NHSDG warns 150,000 patients to assume data has been published

  • 18 June 2024
NHSDG warns 150,000 patients to assume data has been published

NHS Dumfries and Galloway has warned almost 150,000 patients to assume that their personal data is likely to have been stolen and published online following a major cyber attack earlier this year.

Julie White, chief executive of the health board, has contacted every household in the area to update them on the cyber attack in March 2024 , and what they can do to stay safe online.

A ransomware group targeted the health board and when its demands were not met, it published around three terabytes of stolen patient data on the dark web.

A leaflet has been sent out by NHS Dumfries and Galloway, which will reach households across the region between 18 and 22 June. It includes the letter from Julie White, an easy-read version of the letter, and a list of frequently-asked questions.

In the leaflet, White says: “We are advising people in Dumfries and Galloway that the best approach to take is to assume that some data relating to you is likely to have been copied and published.

“This is an extremely serious situation, and everyone is asked to be on their guard for any attempts to access their computer systems, or any approaches by anyone claiming to hold their data or someone else’s data.”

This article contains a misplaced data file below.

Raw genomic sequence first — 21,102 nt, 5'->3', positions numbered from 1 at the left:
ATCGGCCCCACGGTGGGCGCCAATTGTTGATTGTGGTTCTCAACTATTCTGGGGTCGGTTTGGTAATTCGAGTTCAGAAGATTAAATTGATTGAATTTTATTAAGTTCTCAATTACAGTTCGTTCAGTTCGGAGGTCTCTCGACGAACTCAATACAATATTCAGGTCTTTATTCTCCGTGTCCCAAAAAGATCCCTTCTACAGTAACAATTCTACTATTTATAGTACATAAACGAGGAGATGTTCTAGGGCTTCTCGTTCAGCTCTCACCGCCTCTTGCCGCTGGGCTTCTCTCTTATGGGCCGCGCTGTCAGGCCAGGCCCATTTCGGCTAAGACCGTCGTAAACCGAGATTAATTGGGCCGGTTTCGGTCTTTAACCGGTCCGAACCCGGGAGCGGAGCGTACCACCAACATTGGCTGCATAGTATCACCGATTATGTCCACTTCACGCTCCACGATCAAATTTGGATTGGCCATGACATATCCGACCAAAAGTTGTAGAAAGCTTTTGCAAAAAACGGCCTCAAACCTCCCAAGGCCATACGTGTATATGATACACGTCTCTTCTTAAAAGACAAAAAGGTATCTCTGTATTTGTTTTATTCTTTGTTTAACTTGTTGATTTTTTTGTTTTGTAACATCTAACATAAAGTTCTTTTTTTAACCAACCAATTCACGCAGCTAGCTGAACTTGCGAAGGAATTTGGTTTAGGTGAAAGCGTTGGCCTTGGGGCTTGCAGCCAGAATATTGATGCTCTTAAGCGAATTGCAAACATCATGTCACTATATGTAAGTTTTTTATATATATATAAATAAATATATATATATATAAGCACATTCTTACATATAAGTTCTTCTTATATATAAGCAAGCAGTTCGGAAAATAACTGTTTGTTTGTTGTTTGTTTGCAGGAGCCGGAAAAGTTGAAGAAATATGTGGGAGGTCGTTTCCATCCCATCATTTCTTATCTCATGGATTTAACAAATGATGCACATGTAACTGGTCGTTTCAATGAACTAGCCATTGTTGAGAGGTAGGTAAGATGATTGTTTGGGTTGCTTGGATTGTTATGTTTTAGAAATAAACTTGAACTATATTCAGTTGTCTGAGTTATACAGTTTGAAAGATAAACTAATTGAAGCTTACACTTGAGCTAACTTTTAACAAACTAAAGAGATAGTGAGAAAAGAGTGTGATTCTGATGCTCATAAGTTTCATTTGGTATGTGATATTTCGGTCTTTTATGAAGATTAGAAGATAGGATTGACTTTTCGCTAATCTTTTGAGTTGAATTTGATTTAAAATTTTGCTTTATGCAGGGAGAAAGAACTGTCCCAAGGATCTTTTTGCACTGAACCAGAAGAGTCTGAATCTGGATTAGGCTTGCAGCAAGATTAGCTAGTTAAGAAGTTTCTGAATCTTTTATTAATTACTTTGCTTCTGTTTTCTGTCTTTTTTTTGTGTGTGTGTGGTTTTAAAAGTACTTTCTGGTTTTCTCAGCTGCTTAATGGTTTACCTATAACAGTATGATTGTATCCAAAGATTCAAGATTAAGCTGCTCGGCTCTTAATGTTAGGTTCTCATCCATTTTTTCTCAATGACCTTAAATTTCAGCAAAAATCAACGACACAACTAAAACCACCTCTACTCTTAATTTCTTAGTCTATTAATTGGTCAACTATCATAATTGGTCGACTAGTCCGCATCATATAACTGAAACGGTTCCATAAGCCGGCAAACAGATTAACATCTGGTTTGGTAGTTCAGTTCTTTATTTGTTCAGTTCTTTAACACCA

The leaflet highlights that the “millions of pieces of data copied and published” are generally very small, individual files, including x-rays, test results and correspondence between health and social care teams, correspondence between the health board’s teams and patients, and complaints letters.

“The volume of data stolen and the challenge of analysing it means a decision was taken to prioritise ‘high-risk’ data which generally relates to most vulnerable patients,” White added.

“If you are part of a high-risk group which represents a small number of people living in our communities, and we believe the publication of the stolen data represents an additional risk to you, we will be in touch with you to discuss this.

“As our investigations are ongoing, we will not be able to tell people what specific data has been published about them.”

NHS Dumfries and Galloway have identified potential risks, laid out in the leaflet, resulting from the publication of data. These are identity theft, security, extortion, and anxiety.

White concluded her letter by apologising to those affected: “On behalf of NHS Dumfries and Galloway, I would like to apologise for the anxiety which may have been caused to you due to this situation.

“We have sought to be as open as possible while adhering to the very explicit guidance we have received from Police Scotland and partner agencies.”

More information is available online at the website www.nhsdg.co.uk/cyberattack. The helpline can be reached by calling 01387 216 777, Monday to Friday 9am to 6pm and Saturday 9am to 1pm.

This follows a ransomware attack on pathology service provider Synnovis, which disrupted services at King’s College Hospital NHS Foundation Trust, Guy’s and St Thomas’ NHS FT and South London and Maudsley NHS FT.

We reported yesterday that more than 800 planned operations and 700 outpatient appointments were rearranged in the week following the attack.

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